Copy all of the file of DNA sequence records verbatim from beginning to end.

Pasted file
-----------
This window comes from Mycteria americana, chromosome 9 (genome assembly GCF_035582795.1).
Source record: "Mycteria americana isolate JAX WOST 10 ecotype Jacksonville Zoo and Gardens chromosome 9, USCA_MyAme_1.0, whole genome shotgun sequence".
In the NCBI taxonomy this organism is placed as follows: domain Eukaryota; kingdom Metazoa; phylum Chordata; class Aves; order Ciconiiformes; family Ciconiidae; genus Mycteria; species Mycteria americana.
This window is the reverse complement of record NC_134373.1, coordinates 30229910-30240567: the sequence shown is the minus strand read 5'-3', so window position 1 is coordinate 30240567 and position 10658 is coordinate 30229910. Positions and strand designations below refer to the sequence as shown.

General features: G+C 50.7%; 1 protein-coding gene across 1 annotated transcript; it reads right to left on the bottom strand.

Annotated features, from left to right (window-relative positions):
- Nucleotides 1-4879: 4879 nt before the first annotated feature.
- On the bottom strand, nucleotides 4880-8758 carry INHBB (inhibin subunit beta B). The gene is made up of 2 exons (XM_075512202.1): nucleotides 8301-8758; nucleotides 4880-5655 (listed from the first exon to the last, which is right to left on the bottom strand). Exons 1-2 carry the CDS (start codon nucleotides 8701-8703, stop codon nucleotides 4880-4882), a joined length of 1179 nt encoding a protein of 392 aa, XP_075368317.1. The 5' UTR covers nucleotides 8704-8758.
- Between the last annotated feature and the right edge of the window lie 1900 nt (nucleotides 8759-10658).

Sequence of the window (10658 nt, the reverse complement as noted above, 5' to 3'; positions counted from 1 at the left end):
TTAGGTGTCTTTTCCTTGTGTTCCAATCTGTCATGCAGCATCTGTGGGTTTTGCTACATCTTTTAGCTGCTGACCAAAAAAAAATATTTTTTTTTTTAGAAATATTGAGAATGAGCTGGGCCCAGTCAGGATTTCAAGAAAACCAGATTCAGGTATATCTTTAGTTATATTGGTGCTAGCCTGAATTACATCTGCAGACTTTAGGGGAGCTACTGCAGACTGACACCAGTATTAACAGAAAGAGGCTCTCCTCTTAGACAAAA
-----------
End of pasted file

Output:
This window comes from Mycteria americana, chromosome 9 (genome assembly GCF_035582795.1).
Source record: "Mycteria americana isolate JAX WOST 10 ecotype Jacksonville Zoo and Gardens chromosome 9, USCA_MyAme_1.0, whole genome shotgun sequence".
In the NCBI taxonomy this organism is placed as follows: domain Eukaryota; kingdom Metazoa; phylum Chordata; class Aves; order Ciconiiformes; family Ciconiidae; genus Mycteria; species Mycteria americana.
This window is the reverse complement of record NC_134373.1, coordinates 30229910-30240567: the sequence shown is the minus strand read 5'-3', so window position 1 is coordinate 30240567 and position 10658 is coordinate 30229910. Positions and strand designations below refer to the sequence as shown.

General features: G+C 50.7%; 1 protein-coding gene across 1 annotated transcript; it reads right to left on the bottom strand.

Annotated features, from left to right (window-relative positions):
- Nucleotides 1-4879: 4879 nt before the first annotated feature.
- On the bottom strand, nucleotides 4880-8758 carry INHBB (inhibin subunit beta B). The gene is made up of 2 exons (XM_075512202.1): nucleotides 8301-8758; nucleotides 4880-5655 (listed from the first exon to the last, which is right to left on the bottom strand). Exons 1-2 carry the CDS (start codon nucleotides 8701-8703, stop codon nucleotides 4880-4882), a joined length of 1179 nt encoding a protein of 392 aa, XP_075368317.1. The 5' UTR covers nucleotides 8704-8758.
- Between the last annotated feature and the right edge of the window lie 1900 nt (nucleotides 8759-10658).

Sequence of the window (10658 nt, the reverse complement as noted above, 5' to 3'; positions counted from 1 at the left end):
TTAGGTGTCTTTTCCTTGTGTTCCAATCTGTCATGCAGCATCTGTGGGTTTTGCTACATCTTTTAGCTGCTGACCAAAAAAAAATATTTTTTTTTTTAGAAATATTGAGAATGAGCTGGGCCCAGTCAGGATTTCAAGAAAACCAGATTCAGGTATATCTTTAGTTATATTGGTGCTAGCCTGAATTACATCTGCAGACTTTAGGGGAGCTACTGCAGACTGACACCAGTATTAACAGAAAGAGGCTCTCCTCTTAGACAAAA